Legislation Hasn’t Kept up with Today’s Vast Online World!
Today’s children are connected to the internet almost 24/7. The online world and offline world are one and the same for kids today. Yet laws such as COPPA (1998) designed to protect minors online are out dated and have not kept pace with changes in their vast online world. Apps were unheard of in 1998 and Facebook was founded in 2004.
Growing Privacy Risk
Children and teens face a growing risk to their privacy as the lucrative revenue stream from targeted advertising built around tracking children’s online activities tramples the interests of children’s privacy and protection. Many kids are completely unaware that by using free Facebook, or downloading a free social app that they are unwittingly allowing the companies behind these social networking services to collect their likes, dislikes, interests, friends lists and more to be used for targeted advertising.
The targeted ads may not be what parents wish their children to see. My own daughter who was chatting with a friend on Facebook about the negatives of smoking, received an E-cigarette ad.
Parents are Worried!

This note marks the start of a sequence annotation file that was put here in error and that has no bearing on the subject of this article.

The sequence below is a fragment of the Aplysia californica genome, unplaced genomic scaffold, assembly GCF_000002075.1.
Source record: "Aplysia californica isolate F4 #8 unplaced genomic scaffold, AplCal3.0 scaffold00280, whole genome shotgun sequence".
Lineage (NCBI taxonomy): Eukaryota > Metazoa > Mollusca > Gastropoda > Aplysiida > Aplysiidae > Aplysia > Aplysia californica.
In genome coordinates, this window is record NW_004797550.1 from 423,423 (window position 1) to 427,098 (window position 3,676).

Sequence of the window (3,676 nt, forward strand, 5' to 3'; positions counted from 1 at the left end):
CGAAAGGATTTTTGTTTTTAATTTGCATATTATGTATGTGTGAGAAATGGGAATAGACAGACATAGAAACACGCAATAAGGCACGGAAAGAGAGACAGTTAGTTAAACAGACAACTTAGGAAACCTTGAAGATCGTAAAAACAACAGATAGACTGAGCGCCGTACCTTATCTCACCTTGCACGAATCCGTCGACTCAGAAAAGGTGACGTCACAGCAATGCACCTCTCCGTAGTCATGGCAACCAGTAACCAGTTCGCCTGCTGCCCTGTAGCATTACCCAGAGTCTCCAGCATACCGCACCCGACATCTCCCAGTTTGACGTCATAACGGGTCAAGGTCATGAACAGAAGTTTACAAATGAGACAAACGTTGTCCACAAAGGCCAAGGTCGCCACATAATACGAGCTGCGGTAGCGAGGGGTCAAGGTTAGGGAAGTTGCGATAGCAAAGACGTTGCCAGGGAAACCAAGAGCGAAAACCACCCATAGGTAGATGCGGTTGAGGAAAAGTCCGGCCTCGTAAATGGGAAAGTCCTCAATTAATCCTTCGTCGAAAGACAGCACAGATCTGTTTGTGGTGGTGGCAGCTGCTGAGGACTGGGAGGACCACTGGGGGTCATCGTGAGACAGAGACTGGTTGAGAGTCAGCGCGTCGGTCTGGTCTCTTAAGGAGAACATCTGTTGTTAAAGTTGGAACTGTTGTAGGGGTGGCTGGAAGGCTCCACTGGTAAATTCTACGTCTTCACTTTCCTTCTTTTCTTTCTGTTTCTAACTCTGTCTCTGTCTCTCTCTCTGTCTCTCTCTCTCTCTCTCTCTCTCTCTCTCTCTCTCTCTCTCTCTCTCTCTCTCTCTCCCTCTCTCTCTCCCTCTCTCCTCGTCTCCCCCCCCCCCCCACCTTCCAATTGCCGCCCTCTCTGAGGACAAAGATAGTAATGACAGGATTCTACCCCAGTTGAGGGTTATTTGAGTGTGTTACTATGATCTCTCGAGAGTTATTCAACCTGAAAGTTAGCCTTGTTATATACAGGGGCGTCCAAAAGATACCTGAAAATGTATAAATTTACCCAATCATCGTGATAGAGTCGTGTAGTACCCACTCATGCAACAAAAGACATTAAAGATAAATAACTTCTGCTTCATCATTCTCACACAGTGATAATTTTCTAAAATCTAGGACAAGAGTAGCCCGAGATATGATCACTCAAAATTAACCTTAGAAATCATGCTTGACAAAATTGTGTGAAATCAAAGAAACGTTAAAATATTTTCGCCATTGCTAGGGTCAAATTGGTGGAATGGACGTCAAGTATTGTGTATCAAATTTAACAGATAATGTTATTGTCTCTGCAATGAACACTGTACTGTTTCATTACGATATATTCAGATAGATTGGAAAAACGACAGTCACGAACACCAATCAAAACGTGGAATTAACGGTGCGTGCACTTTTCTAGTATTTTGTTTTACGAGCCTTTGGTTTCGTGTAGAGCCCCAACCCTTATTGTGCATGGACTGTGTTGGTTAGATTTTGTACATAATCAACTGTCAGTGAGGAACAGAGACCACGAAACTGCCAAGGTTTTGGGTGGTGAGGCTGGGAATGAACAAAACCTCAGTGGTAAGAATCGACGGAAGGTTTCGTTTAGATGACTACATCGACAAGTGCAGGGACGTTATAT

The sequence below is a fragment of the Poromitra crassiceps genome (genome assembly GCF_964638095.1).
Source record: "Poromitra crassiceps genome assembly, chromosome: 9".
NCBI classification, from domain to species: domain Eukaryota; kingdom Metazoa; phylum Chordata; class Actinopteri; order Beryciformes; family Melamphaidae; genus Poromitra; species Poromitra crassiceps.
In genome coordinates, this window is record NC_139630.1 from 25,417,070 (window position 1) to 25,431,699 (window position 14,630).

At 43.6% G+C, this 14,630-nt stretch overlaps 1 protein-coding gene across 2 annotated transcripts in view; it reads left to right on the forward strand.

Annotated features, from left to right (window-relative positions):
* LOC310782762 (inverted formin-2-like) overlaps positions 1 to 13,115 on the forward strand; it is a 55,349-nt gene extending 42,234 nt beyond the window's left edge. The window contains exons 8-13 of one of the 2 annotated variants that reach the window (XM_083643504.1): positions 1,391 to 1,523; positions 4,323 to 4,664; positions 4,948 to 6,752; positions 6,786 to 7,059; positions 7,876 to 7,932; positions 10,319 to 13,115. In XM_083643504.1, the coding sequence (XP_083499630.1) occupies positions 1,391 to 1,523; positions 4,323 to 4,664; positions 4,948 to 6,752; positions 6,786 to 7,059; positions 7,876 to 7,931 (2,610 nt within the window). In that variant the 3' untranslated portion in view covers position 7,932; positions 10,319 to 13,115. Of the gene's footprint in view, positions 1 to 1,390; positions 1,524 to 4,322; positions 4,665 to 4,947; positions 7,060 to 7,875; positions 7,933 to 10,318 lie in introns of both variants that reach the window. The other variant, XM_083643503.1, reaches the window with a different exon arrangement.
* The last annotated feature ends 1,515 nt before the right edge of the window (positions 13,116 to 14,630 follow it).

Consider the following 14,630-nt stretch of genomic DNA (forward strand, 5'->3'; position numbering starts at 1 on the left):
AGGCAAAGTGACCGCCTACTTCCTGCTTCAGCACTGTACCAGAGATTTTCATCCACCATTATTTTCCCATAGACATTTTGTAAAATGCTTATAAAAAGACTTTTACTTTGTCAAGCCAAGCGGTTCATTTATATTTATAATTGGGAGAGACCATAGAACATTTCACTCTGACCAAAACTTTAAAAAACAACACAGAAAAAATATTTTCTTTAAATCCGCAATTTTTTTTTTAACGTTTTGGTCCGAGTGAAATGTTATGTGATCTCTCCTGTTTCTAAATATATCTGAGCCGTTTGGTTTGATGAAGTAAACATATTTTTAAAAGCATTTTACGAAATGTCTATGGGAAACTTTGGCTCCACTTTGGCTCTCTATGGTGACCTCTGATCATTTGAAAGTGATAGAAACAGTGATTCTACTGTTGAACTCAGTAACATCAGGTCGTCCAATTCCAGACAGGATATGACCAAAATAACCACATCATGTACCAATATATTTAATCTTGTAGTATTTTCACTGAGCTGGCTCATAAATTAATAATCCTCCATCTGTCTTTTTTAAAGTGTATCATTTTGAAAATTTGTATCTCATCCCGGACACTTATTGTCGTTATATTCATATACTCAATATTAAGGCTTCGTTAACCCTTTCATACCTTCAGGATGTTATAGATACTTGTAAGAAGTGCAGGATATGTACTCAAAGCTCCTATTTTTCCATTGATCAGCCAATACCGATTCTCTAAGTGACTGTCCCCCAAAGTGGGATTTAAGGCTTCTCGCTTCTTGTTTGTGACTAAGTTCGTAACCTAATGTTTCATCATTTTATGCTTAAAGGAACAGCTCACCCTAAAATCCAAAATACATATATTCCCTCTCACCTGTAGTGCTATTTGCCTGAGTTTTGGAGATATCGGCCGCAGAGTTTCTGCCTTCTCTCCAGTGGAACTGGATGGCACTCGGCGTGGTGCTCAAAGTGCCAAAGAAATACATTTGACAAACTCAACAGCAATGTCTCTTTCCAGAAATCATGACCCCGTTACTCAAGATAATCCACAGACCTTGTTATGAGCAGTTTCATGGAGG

Parents worry about this more than other online risks according to a Pew study of 2012. Many parents, 81 percent, said they were most worried about how much information advertisers were learning about their kids’ online behavior and about the future impact the information might have on their children. A full 91 percent of parents believe that advertisers should obtain parental permission before putting tracking cookies/software on a child’s computer device.
The Do Not Track Bill Will Help!
I commend Senator Markey of Massachusetts and Representative Barton of Texas for introducing the Do Not Track Bill which would increase the scope of COPPA and broaden the coverage to minors 13 to 15 years old. This legislation is urgently needed to give parents a say in protecting their children’s privacy in the online world and providing kids a way to “erase” personal information when necessary.
Kids can not speak for themselves and are often unaware of the risks they face in both the online world and offline world. They are most likely unaware of long term consequences of having their information tracked and available for third parties and others. It’s always been up to parents, law enforcement providers, and legislators to work at protecting our vulnerable children, as big industry making big money does not.
Keywords: COPPA, Do-Not-Track-Bill, online-safety, online-privacy, tweens, teens, parents, tracking-software